As a result of amendments to the Law of Georgia on Broadcasting, adopted in December 2022, video sharing platform services domain was also subjected to the regulatory scope of the Communications Commission. In particular, the latter is authorized for instance to request from Myvideo.ge to remove a video if the Communications Commission considers that spreads hate speech and/or impose relevant sanctions to a platform. As result to the amendments, adopted by the Parliament of Georgia in October 2023,   the Commission was further authorized to review hate speech in the broadcasters and therefore interfere in the content of broadcasting media in this regard. Previously, only self-regulation bodies of the broadcasters were able to discuss these issues. Currently, however, their decisions can be appealed to the Communications Commission to the Court. In addition, according to the amendments, if the Communications Commission decides that a specific broadcaster promoted hate speech, it is authorized to respond to this issue at its own initiative without a complaint submitted from an interested party. It should be emphasized, that “there are numerous important aspects that need to be taken into account when discussing regulation of the hate speech in media. Among other things, hate speech can be interpreted broadly which may pose a risk to the freedom of speech and expression. Looking through the same lenses, interference of an administrative body – Communications Commission – in the media content also contains huge risks, because instead of accomplishment of some benevolent objectives, we may end up with disproportionate suppression of the freedom of expression. The latter, at the very least, can lead to self-censorship of journalists/media whereas in the worst case it may enable the regulator to curtail critical media”.

As a result of amendments adopted in October 2023, the issue of “dissemination of obscenity” by a broadcaster was transferred from media self-regulation to the regulatory scope of the Communications Commission. Similar to the hate speech, or perhaps even more, the concept of obscenity can be a matter of broad interpretation and naturally has a problem of clarity. Therefore, subjecting it to the Communications Commission regulatory scope creates a risk that the government may misuse it to curtail free speech. This is particularly in view of the previous such attempts of the Communications Commission, before the issue of obscenity was legally transferred under its regulatory scope. Specifically, it is about program aired on Mtavari Arkhi on 12 December 2020 and the Communications Commission’s decision to proclaim the broadcaster as offender based on wrong interpretation of the judgement of the Constitutional Court.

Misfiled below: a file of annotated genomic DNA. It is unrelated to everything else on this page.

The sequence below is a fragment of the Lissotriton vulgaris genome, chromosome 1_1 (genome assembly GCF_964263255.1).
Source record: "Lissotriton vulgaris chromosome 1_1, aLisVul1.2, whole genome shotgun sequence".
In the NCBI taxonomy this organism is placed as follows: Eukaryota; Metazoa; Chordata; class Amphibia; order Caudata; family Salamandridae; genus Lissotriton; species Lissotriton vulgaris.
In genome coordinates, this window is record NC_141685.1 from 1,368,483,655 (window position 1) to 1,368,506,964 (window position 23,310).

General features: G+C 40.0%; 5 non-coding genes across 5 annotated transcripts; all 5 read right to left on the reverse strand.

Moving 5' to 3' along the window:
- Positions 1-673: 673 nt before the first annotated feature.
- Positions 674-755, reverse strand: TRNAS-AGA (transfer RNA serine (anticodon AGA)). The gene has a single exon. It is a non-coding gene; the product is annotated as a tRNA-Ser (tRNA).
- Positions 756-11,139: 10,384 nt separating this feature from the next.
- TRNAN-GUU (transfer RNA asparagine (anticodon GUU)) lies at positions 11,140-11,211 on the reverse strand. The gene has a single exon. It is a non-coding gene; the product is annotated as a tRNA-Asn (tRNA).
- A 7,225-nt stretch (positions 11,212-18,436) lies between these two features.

A testament to the power of the Communications Commission is its authority to sanction broadcasters. Specifically, it is authorized to impose disproportionately high fines on private companies within its regulatory scope and even suspend their operations. Imposing massive fines on broadcasters and/or suspending their operations may inflict great damage to freedom of speech in the country.

The aforementioned legislative regulations and the growing powers of the Communications Commission become even more concerning when we examine the Commission's practical approaches towards certain broadcasters. In particular, through a peculiar and not entirely accurate interpretation of the law, the Communications Commission has interfered with the content of broadcasters' products and advertisements numerous times. It has virtually prohibited political advertisements in non-election periods and imposed disproportionately high fines on media outlets critical of the government, among other actions. These facts, in the relevant context, indicate that the Communications Commission is not independent from the government's influence (for more details, see the policy paper by Gnomon Wise).

Against the backdrop of Communications Commission’s growing power and its controversial practical approaches, the issue of the Commission’s independence is problematic at the legislative level as well. This is confirmed by the European Commission’s recommendations with respect to the communications’ regulatory body as well as conclusion and recommendations of the Council of Europe’s experts about the Law of Georgia on Broadcasting. According to those experts, “The National Regulatory Authority, the Communications Commission (ComCom) cannot be said to be independent according to the criteria laid down by AVMSD and the Council of Europe’s standards on the independence of regulatory authorities… There are a number of shortcomings in the law to support this conclusion, including the fact that a list of candidates to be members of ComCom are put together by the government through a non-transparent procedure, and Parliament then selects candidates by [simple] majority vote. Whenever the ruling party has a majority, as is currently the case, this means all members are effectively submitted and selected by the governing party, contrary to CoE standards” (p. 11).

Certainly, the Law of Georgia on Broadcasting does not specify the criteria that the government should employ when selecting candidates for the Communications Commission, who are subsequently nominated to the Parliament. Naturally, such an approach cannot be regarded as transparent. Furthermore, the Parliament's capacity to elect Commission members by a simple majority vote, especially when this majority belongs to only one government party, undermines the independence of the Communications Commission. To rectify this deficiency, a legislative amendment requiring a 2/3 or 3/4 majority of the full composition of the Parliament to elect Commission members could be considered, provided there is sufficient political will to implement such a change.